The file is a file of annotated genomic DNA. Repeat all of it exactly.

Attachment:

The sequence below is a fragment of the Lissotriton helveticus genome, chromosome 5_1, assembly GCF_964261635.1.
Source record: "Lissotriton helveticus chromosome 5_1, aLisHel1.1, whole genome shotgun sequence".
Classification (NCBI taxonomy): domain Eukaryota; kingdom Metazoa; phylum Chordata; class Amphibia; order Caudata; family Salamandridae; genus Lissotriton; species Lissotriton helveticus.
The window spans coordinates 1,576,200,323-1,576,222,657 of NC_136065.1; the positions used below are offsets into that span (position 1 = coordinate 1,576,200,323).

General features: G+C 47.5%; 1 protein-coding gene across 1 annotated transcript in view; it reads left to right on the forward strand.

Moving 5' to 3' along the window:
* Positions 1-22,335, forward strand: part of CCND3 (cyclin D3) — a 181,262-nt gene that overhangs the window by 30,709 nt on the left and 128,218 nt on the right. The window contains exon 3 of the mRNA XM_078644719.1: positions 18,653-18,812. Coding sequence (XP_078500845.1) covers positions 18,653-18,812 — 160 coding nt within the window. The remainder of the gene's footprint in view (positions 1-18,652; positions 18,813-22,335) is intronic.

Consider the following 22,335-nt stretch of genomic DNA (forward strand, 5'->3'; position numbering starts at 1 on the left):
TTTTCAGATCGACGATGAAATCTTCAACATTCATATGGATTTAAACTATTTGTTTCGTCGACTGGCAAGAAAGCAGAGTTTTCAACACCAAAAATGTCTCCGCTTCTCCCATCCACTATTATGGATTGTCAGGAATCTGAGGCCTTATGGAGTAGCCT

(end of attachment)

The sequence below is a fragment of the Lissotriton helveticus genome, chromosome 5_1, assembly GCF_964261635.1.
Source record: "Lissotriton helveticus chromosome 5_1, aLisHel1.1, whole genome shotgun sequence".
Classification (NCBI taxonomy): domain Eukaryota; kingdom Metazoa; phylum Chordata; class Amphibia; order Caudata; family Salamandridae; genus Lissotriton; species Lissotriton helveticus.
The window spans coordinates 1,576,200,323-1,576,222,657 of NC_136065.1; the positions used below are offsets into that span (position 1 = coordinate 1,576,200,323).

General features: G+C 47.5%; 1 protein-coding gene across 1 annotated transcript in view; it reads left to right on the forward strand.

Moving 5' to 3' along the window:
* Positions 1-22,335, forward strand: part of CCND3 (cyclin D3) — a 181,262-nt gene that overhangs the window by 30,709 nt on the left and 128,218 nt on the right. The window contains exon 3 of the mRNA XM_078644719.1: positions 18,653-18,812. Coding sequence (XP_078500845.1) covers positions 18,653-18,812 — 160 coding nt within the window. The remainder of the gene's footprint in view (positions 1-18,652; positions 18,813-22,335) is intronic.

Consider the following 22,335-nt stretch of genomic DNA (forward strand, 5'->3'; position numbering starts at 1 on the left):
TTTTCAGATCGACGATGAAATCTTCAACATTCATATGGATTTAAACTATTTGTTTCGTCGACTGGCAAGAAAGCAGAGTTTTCAACACCAAAAATGTCTCCGCTTCTCCCATCCACTATTATGGATTGTCAGGAATCTGAGGCCTTATGGAGTAGCCT